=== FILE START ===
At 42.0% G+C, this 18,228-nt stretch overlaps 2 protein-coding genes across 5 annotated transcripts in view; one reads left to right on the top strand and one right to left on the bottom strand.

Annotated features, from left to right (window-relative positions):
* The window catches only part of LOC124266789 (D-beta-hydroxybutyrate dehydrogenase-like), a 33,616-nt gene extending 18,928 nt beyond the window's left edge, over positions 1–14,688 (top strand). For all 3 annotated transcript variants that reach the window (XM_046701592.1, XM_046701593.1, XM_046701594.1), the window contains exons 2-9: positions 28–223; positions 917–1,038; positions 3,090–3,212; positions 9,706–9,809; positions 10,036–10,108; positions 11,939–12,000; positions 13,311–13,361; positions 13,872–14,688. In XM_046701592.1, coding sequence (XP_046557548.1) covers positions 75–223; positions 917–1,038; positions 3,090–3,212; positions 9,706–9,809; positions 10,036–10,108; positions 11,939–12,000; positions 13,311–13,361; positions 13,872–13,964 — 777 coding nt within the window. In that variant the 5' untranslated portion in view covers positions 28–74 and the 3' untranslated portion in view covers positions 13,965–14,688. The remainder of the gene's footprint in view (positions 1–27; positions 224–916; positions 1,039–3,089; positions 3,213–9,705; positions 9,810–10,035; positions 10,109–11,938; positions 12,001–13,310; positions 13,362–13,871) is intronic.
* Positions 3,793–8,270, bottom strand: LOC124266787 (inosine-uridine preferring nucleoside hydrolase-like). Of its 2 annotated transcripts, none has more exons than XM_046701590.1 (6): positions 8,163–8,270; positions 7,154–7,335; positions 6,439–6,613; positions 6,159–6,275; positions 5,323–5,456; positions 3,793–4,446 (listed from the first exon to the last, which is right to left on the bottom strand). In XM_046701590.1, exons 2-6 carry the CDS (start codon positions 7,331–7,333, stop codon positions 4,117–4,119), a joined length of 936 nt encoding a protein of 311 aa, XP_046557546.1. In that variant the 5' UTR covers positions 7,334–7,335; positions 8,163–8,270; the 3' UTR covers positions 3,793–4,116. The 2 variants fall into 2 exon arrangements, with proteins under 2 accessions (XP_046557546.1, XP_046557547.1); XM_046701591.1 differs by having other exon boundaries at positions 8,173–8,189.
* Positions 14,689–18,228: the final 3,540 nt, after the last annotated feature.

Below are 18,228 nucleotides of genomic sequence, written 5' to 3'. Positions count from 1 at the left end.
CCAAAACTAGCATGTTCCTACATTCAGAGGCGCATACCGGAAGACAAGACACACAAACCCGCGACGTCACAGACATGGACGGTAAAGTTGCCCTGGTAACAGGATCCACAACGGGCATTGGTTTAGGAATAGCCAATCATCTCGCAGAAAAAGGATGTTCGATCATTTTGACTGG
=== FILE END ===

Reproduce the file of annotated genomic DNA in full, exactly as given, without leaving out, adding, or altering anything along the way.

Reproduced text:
At 42.0% G+C, this 18,228-nt stretch overlaps 2 protein-coding genes across 5 annotated transcripts in view; one reads left to right on the top strand and one right to left on the bottom strand.

Annotated features, from left to right (window-relative positions):
* The window catches only part of LOC124266789 (D-beta-hydroxybutyrate dehydrogenase-like), a 33,616-nt gene extending 18,928 nt beyond the window's left edge, over positions 1–14,688 (top strand). For all 3 annotated transcript variants that reach the window (XM_046701592.1, XM_046701593.1, XM_046701594.1), the window contains exons 2-9: positions 28–223; positions 917–1,038; positions 3,090–3,212; positions 9,706–9,809; positions 10,036–10,108; positions 11,939–12,000; positions 13,311–13,361; positions 13,872–14,688. In XM_046701592.1, coding sequence (XP_046557548.1) covers positions 75–223; positions 917–1,038; positions 3,090–3,212; positions 9,706–9,809; positions 10,036–10,108; positions 11,939–12,000; positions 13,311–13,361; positions 13,872–13,964 — 777 coding nt within the window. In that variant the 5' untranslated portion in view covers positions 28–74 and the 3' untranslated portion in view covers positions 13,965–14,688. The remainder of the gene's footprint in view (positions 1–27; positions 224–916; positions 1,039–3,089; positions 3,213–9,705; positions 9,810–10,035; positions 10,109–11,938; positions 12,001–13,310; positions 13,362–13,871) is intronic.
* Positions 3,793–8,270, bottom strand: LOC124266787 (inosine-uridine preferring nucleoside hydrolase-like). Of its 2 annotated transcripts, none has more exons than XM_046701590.1 (6): positions 8,163–8,270; positions 7,154–7,335; positions 6,439–6,613; positions 6,159–6,275; positions 5,323–5,456; positions 3,793–4,446 (listed from the first exon to the last, which is right to left on the bottom strand). In XM_046701590.1, exons 2-6 carry the CDS (start codon positions 7,331–7,333, stop codon positions 4,117–4,119), a joined length of 936 nt encoding a protein of 311 aa, XP_046557546.1. In that variant the 5' UTR covers positions 7,334–7,335; positions 8,163–8,270; the 3' UTR covers positions 3,793–4,116. The 2 variants fall into 2 exon arrangements, with proteins under 2 accessions (XP_046557546.1, XP_046557547.1); XM_046701591.1 differs by having other exon boundaries at positions 8,173–8,189.
* Positions 14,689–18,228: the final 3,540 nt, after the last annotated feature.

Below are 18,228 nucleotides of genomic sequence, written 5' to 3'. Positions count from 1 at the left end.
CCAAAACTAGCATGTTCCTACATTCAGAGGCGCATACCGGAAGACAAGACACACAAACCCGCGACGTCACAGACATGGACGGTAAAGTTGCCCTGGTAACAGGATCCACAACGGGCATTGGTTTAGGAATAGCCAATCATCTCGCAGAAAAAGGATGTTCGATCATTTTGACTGG